Connecting Science
to People's Lives

At the American Museum of Natural History, Maritza Macdonald wants people to experience science, not just learn about it

We’re not a ‘don’t touch’ museum.” Maritza Macdonald (Ed.D. '95), Senior Director of Education and Policy at New York City’s American Museum of Natural History (AMNH), gestures at a model of an island village threatened by rising tides. “Every student needs to develop concepts by holding things in their hands and questioning their origins and purposes within a cultural or scientific context.”

With its revamped planetarium and exhibits on poisons and exotic butter­flies, AMNH has long been more than a venerable repository of cool stuff. But it broke new ground with its 2011 launch of the nation’s first museum-based master’s degree program for K-12 science teachers. Macdonald supports the program by developing partnerships with higher education institutions — including TC, where students in the College’s new TR@TC2 residency program are able to take courses at AMNH and vice versa — evalu­ating the effectiveness of museum exhibits and representing AMNH on the National Commission for 21st Century STEM Education and the New York State Regents Work Group.

Raised in a small village in Colombia, Mac­donald wrote her TC dissertation on knowledge required for teaching in a culturally and economi­cally diverse urban classroom and has since been honored as an Equity Champion by the Academy for Education Development. She is co-author, with her former TC advisor, Linda Darling-Hammond, of Powerful Teacher Education: Lessons from Exemplary Programs (Jossey-Bass, 2006). Above all, she believes museums’ visual and tactile components are ideal for educating students from diverse backgrounds.

“Everyone comes from somewhere and knows their own ecosystem,” Macdonald told Life Scienc­es Education. “They can use that prior knowledge to learn about other ecosystems.” At the museum, she believes, “we can all connect science with ourselves.” — Kelsey Rogalewicz

(Published 6/10/2015)

Published Tuesday, Sep. 8, 2015

Connecting Science
to People's Lives

We’re not a ‘don’t touch’ museum.” Maritza Macdonald (Ed.D. '95), Senior Director of Education and Policy at New York City’s American Museum of Natural History (AMNH), gestures at a model of an island village threatened by rising tides. “Every student needs to develop concepts by holding things in their hands and questioning their origins and purposes within a cultural or scientific context.”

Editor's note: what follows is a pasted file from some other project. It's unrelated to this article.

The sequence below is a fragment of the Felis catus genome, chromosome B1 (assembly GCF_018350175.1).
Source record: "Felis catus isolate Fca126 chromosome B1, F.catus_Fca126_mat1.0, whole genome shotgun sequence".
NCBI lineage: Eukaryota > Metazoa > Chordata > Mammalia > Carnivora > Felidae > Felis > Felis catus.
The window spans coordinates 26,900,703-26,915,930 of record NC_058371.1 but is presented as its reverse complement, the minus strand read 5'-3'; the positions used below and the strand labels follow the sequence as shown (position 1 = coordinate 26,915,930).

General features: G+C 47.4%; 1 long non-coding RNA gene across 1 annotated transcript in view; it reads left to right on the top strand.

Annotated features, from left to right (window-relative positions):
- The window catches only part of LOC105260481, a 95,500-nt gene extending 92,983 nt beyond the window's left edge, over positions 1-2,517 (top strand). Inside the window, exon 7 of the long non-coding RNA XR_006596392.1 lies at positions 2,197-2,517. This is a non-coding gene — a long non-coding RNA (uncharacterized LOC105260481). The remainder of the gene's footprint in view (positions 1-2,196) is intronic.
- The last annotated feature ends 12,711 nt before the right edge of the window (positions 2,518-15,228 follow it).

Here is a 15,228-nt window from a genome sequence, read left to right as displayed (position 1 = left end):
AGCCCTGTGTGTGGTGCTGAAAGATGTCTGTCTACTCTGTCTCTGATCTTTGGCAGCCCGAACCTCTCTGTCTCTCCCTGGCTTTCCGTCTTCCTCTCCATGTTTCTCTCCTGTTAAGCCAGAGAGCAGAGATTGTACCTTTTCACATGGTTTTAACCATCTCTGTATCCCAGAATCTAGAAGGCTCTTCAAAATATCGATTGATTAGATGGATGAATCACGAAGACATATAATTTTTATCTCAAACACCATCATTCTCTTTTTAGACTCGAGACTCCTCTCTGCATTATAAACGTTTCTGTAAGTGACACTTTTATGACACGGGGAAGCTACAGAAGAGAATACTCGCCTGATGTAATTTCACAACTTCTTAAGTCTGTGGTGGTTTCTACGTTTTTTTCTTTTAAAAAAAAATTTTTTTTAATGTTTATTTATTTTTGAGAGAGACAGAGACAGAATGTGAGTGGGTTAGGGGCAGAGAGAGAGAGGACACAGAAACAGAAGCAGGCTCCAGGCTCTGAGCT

With its revamped planetarium and exhibits on poisons and exotic butter­flies, AMNH has long been more than a venerable repository of cool stuff. But it broke new ground with its 2011 launch of the nation’s first museum-based master’s degree program for K-12 science teachers. Macdonald supports the program by developing partnerships with higher education institutions — including TC, where students in the College’s new TR@TC2 residency program are able to take courses at AMNH and vice versa — evalu­ating the effectiveness of museum exhibits and representing AMNH on the National Commission for 21st Century STEM Education and the New York State Regents Work Group.

Raised in a small village in Colombia, Mac­donald wrote her TC dissertation on knowledge required for teaching in a culturally and economi­cally diverse urban classroom and has since been honored as an Equity Champion by the Academy for Education Development. She is co-author, with her former TC advisor, Linda Darling-Hammond, of Powerful Teacher Education: Lessons from Exemplary Programs (Jossey-Bass, 2006). Above all, she believes museums’ visual and tactile components are ideal for educating students from diverse backgrounds.

“Everyone comes from somewhere and knows their own ecosystem,” Macdonald told Life Scienc­es Education. “They can use that prior knowledge to learn about other ecosystems.” At the museum, she believes, “we can all connect science with ourselves.” — Kelsey Rogalewicz

(Published 6/10/2015)

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